5. While the balls chill, preheat the oven to 350 degrees F (180 C). After 25 minutes, bake for 7 - 9 minutes until the edges are just starting to turn a light tan, you want these to stay as white as possible. Remove and let them cool for about 5 minutes, but let's all be honest, we know these kinds of things are best when they're still warm and gooey from the oven!


I should probably also mention that these do not all come out perfectly shaped. Know that some of them will have a little filling ooze out and candy, or possibly even burn, on the pan. What I do is simply let them cool on the tray and cut the cookies away from the runaway filling (p.s. It's really good once it candies like that; baker's privilege!)


White Chocolate Almond Vanilla Truffle Cookies (7)

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  1. Mags says

    I was extremely disappointed by this recipe for more than a few reasons. The cookies looked delicious in the photos, however the recipe itself was so off. First, the instructions mention adding “the salt” to the cookie dough itself, despite there being no mention of it in the ingredients list — which meant I had to assume, based on other cookie recipes on the internet with 3 cups of flour, that I would need about 1 teaspoon. Then, the mix truffle middle were nowhere near “smooth” and I had to add a little bit of water, otherwise it would have been little crumbles of truffle mix. Along the same lines, the cookie dough itself was far too dry and completely impossible to mold at all to put the truffle mix inside. I put a little butter on my fingers to at some moisture to the dough so that there would at least be *some* malleability, but even still they crumbled everywhere. Also, the cookies pictured in the recipe look rather small, whereas the recipe itself calls for 2 tablespoon size drops of cookie dough with a teaspoon sized center. I don’t know if you realize how huge these are, but the cookies were larger than my palms. Number one, there is enough cookie dough in this recipe for maybe 26 cookies, number two, there is enough truffle center for about 35 truffles. Not to mention the fact that 1 teaspoon of truffle filling is *way* too large to fit inside the cookie dough balls. Finally, when I took these out of the oven, the truffle filling had completely oozed out of the centers and had basically burnt all over the empty spots on the cooking sheet. I had maybe 4 turn out to look even remotely edible, and the taste was not up to par. My family enjoyed the flavor itself, but I wasn’t impressed. This recipe needs editing, and fast.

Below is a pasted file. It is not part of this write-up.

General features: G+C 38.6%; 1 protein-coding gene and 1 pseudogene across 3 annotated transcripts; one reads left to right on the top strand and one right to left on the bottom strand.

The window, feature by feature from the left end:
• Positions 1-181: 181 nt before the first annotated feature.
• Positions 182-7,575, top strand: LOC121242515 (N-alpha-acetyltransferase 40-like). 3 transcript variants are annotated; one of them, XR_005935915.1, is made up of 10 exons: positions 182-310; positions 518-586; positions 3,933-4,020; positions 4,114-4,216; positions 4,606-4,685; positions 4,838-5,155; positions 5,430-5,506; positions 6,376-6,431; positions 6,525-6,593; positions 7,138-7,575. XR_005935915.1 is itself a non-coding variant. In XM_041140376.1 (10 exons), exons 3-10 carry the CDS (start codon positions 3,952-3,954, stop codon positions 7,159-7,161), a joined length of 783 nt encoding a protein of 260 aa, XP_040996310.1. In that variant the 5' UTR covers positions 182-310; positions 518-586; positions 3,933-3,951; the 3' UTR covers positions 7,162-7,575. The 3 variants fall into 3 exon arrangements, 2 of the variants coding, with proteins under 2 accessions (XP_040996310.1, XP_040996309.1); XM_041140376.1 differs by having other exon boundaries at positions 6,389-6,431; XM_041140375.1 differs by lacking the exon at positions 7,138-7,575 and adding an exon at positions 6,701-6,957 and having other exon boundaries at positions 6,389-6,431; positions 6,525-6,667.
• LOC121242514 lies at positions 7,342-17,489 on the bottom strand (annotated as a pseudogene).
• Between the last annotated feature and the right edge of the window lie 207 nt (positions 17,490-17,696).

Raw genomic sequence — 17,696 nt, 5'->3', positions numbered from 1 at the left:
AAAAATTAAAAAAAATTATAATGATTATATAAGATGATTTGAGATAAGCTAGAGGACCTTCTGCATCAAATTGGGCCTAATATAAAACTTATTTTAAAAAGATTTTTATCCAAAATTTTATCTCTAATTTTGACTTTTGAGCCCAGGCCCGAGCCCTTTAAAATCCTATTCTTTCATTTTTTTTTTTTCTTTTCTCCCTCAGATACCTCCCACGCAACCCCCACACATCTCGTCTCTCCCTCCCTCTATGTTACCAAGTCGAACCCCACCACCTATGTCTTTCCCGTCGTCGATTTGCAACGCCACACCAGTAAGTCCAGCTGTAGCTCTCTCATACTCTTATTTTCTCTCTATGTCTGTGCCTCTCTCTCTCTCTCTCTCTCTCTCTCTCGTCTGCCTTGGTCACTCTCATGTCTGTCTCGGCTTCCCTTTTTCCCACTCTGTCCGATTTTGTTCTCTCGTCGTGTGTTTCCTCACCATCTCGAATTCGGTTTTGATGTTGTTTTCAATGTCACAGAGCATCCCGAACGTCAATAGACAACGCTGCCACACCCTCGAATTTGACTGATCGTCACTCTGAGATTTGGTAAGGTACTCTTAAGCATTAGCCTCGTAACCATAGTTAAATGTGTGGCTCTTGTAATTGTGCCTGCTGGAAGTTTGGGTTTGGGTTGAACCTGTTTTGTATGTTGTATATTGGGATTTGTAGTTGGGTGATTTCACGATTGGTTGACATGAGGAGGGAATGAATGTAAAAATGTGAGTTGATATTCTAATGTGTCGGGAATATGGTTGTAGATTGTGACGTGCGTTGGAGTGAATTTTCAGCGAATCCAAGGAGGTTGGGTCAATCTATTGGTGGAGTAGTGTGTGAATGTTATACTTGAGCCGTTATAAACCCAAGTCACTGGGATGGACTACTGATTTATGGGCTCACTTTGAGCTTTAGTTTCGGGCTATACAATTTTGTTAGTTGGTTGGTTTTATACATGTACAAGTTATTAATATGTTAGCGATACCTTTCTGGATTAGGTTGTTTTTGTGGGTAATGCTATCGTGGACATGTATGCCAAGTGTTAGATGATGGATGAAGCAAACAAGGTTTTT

• Tori says

      Hi Mags,

      First of all, please excuse the long response time, I’ve been extra busy this week with Christmas things and the blog.
      I’m so sorry to hear about your trouble with my recipe, especially since it is one of my personal favorite cookies ever. I do my best to keep my recipes updated and user-friendly but I know sometimes they have typos, and other mistakes so please forgive that. Since I live in South America it’s sometimes hard to know how to adapt my ingredients for a wider audience. There are also other factors that affect how a recipe works such as time of year, climate, and altitude.
      I’m so sorry about the salt not being in the ingredients and your right on the 2 tablespoons being a bit large, it should have been 1. This dough can be a little crumbly and I know it isn’t the easiet to work with. Next time, instead of adding water to the truffle you can try adding a but more butter and rolling them at a warmer temprature. The same goes for the dough.
      To avoid the filling leaking out it might help if you chill the balls after you fill them but as with anything rich and melty, you’ll probably still have a few cookies that want to ooze on you.
      I’ve adapted the recipe a bit to try and make it better and I really hope this helped in some way. I’m just a self-taught teenage-baker and I know I make plenty of mistakes so please forgive me.
      I hope you have a blessed Christmas!

  2. Amelia says

    Hi Tori! Made these last night and, while slightly more labor intensive than I had anticipated, they turned out great! The only thing is that my truffle filling wasn’t gooey like in your photos- it was pretty solid. Any idea what I may have done wrong or what I could try in the future to get that delicious creamy filling?

    • Tori says

      Yeah, they are a bit like demanding little divas of the cookie world aren’t they? I’m sorry if that was inconvenient. As for the filling in the picture, that photo was of a very warm cookie and the filling does tend to get solid again as soon as it cools. If you wanted a runnier filling you could try adding some cream to the truffle but I’m afraid that would make it way more difficult to work with. Thanks for trying them, Amelia!